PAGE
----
College Program Budgets & Why They Matter (or not)

By Ryan Sparks | April 22, 2014

If you have an opinion here, we're happy to hear it.

WASHINGTON, DC - Every year, athletic departments across the US are required to submit numbers including athletically related financial aid, recruiting budgets, and specific team revenue and expenses to the US Department of Education's office of post-secondary education. These numbers are then placed on the Equity in Athletics website for all the world to see.

We made a few phone calls in regards to reporting methods, and before you get all excited about looking up specific program budgets, here are a few (but not all) of the caveats:

  • Athletic departments may count expenses differently, i.e. a fundraising/endowment/boat/building expense may be counted as a portion of operating expenses for one program whereas it is not for another.
  • The US office of post-secondary education may change the numbers submitted to meet their own standards - which would create greater parity, however this seems to be an embarrassingly inconsistent practice.
  • EADA doesn't meet athletic administrators' needs. A company called Winthrop Intelligence carries specific programmatic budget (and even detailed coaching contract) information for NCAA institutions given Freedom of Information Act requests. They then sell this back to athletic departments for about $10K/year.
  • "Athletically related student aid" or scholarship money is given as a total per institution, however not included is any data on internal tuition or fee waiver programs that may lessen the need for higher aid funds.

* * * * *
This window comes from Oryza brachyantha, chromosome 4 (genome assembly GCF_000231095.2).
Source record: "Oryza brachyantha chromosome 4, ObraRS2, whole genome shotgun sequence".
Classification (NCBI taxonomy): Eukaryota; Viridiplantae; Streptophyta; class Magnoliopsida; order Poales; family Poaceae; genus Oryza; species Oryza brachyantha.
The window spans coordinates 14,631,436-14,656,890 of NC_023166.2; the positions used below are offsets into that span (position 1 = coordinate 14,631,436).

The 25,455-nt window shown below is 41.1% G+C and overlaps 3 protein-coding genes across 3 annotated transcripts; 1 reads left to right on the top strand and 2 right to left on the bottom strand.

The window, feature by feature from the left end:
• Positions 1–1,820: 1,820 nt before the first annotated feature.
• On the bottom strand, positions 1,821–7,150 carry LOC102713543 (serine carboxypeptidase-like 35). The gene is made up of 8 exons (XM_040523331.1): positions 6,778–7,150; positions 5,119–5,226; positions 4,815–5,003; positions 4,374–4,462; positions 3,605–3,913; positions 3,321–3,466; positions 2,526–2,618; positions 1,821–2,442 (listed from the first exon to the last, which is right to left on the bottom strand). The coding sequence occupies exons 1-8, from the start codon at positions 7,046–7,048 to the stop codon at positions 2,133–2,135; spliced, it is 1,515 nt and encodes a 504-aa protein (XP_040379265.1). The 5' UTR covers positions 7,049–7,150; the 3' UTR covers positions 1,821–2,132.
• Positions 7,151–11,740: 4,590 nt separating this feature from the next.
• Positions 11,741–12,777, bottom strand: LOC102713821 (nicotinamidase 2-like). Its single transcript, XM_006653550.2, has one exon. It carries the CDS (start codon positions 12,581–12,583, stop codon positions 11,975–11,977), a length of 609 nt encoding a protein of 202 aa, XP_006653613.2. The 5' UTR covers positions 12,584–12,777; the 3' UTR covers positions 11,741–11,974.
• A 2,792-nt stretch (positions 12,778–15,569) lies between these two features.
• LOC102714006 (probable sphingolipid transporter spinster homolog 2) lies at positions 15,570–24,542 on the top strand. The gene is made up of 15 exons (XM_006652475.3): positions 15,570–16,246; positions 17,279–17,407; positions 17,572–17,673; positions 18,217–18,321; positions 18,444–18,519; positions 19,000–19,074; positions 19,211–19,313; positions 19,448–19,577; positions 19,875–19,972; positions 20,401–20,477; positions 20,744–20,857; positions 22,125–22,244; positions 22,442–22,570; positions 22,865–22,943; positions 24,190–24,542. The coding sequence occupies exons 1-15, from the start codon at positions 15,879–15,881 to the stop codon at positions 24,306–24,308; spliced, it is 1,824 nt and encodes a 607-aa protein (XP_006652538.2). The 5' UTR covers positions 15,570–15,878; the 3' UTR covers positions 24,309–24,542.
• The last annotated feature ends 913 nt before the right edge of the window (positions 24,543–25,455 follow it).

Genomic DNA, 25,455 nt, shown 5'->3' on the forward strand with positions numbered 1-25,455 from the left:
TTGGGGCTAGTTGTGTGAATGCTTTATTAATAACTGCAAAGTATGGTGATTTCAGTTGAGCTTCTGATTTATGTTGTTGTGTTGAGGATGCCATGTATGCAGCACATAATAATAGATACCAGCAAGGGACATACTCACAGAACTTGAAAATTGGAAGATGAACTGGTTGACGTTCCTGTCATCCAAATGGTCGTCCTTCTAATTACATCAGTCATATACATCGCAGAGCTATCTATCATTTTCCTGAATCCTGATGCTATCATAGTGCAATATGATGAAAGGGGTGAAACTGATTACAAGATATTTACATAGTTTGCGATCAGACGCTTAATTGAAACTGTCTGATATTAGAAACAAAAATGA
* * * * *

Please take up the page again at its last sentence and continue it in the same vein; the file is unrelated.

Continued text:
Choosing a school based on the program's budget is kind of like picking one based on endowment; while it's a data point, its value to the student experience is not a direct link. "So why consider including it?" you ask. Because it demonstrates some of the gaps (and thus needs) in our sport. Because it is a data point. And because there's some reasonable information if taken with a grain of salt - and finally because some folks are already using it without any education on the data. Here are a few ideas on how to use the data:

  • Compare schools in the same conference. Schools in the same conference generally have similar reporting methods.
  • Compare operational expenses over three years as opposed to one; this should account for some of the abnormalities presented by capital expenditures 
  • Keep in mind travel budgets vary greatly by institution and can heavily impact operational expenses. Be aware of teams' schedules during the reporting year. 
  • If you really want to know the number of scholarships available and how they work, have your student call the coach. Programs differ greatly in how they utilize their funding, and it's generally one of the hardest decisions coaches have to make - of course, if you've done your research and your student believes themselves to be scholarship material at specific programs, the coach will enjoy hearing from them - as long they're juniors or older.

The numbers can be an initial research point as students seek to solidify a school list (used correctly they do necessitate a better overall understanding of programs), but we would not recommend using them to shorten a school list unless the differences are extremely broad - and in the case they're extremely broad, it would suggest the student has more work to do with values inside them rather than those outside them.